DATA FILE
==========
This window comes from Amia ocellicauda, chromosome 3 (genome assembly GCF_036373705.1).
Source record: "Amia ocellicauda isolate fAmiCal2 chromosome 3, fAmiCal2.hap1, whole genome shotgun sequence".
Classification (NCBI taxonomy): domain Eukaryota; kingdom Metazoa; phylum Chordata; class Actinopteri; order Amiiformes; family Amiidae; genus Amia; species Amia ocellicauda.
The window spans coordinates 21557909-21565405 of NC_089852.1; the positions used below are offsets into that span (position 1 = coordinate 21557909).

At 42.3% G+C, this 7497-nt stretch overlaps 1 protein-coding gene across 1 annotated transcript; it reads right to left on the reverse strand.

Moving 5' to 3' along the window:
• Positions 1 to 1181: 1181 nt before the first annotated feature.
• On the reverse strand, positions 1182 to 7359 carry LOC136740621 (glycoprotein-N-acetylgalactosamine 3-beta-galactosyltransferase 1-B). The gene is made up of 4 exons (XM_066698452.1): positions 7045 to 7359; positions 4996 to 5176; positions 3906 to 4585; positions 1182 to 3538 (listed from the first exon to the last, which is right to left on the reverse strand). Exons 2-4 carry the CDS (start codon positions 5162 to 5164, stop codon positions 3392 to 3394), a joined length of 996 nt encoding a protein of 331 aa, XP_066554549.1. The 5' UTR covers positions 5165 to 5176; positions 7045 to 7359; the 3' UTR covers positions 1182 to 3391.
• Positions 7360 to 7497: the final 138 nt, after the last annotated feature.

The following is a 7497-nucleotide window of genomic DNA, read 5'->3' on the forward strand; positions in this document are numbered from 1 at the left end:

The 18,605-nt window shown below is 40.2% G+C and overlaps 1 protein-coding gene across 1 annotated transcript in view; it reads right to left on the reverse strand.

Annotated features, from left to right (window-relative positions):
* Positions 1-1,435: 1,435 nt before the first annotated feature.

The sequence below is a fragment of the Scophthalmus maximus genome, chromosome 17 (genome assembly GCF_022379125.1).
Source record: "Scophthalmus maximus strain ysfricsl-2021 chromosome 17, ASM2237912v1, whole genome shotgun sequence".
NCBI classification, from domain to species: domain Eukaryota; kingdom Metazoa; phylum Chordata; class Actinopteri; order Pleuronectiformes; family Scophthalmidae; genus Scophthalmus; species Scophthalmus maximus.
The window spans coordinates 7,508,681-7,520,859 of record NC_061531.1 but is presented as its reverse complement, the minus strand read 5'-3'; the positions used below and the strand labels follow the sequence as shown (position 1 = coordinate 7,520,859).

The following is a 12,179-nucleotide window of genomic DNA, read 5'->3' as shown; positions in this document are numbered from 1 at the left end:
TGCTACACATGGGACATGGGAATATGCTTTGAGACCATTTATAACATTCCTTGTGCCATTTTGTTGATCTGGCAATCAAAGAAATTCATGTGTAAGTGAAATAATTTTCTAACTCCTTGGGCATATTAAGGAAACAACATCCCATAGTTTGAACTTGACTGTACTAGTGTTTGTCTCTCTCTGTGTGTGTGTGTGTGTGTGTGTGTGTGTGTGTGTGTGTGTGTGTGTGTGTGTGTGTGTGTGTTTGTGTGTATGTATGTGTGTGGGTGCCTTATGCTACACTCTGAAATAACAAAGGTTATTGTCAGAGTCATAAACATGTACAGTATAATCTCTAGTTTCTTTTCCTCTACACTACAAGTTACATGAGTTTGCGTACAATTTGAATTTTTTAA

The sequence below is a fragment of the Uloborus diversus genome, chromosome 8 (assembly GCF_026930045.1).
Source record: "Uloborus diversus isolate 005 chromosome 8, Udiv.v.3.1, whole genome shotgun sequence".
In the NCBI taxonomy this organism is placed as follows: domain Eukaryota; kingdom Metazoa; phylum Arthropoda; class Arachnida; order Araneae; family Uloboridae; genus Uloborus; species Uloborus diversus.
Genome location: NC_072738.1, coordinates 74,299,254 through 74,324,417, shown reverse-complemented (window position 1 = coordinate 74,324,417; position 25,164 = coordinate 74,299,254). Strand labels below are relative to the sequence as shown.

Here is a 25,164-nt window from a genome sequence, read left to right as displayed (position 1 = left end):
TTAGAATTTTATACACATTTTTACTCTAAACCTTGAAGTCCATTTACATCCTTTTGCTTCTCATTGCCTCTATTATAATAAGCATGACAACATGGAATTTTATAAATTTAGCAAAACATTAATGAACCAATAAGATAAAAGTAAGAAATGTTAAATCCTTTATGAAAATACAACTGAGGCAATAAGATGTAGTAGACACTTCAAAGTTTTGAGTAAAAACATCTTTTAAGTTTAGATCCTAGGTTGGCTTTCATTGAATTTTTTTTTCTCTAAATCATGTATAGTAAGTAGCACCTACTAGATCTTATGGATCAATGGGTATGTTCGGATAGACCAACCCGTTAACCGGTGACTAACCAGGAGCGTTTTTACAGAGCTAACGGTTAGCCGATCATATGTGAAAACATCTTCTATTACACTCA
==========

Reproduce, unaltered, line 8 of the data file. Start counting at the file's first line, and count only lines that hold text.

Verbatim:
• On the reverse strand, positions 1182 to 7359 carry LOC136740621 (glycoprotein-N-acetylgalactosamine 3-beta-galactosyltransferase 1-B). The gene is made up of 4 exons (XM_066698452.1): positions 7045 to 7359; positions 4996 to 5176; positions 3906 to 4585; positions 1182 to 3538 (listed from the first exon to the last, which is right to left on the reverse strand). Exons 2-4 carry the CDS (start codon positions 5162 to 5164, stop codon positions 3392 to 3394), a joined length of 996 nt encoding a protein of 331 aa, XP_066554549.1. The 5' UTR covers positions 5165 to 5176; positions 7045 to 7359; the 3' UTR covers positions 1182 to 3391.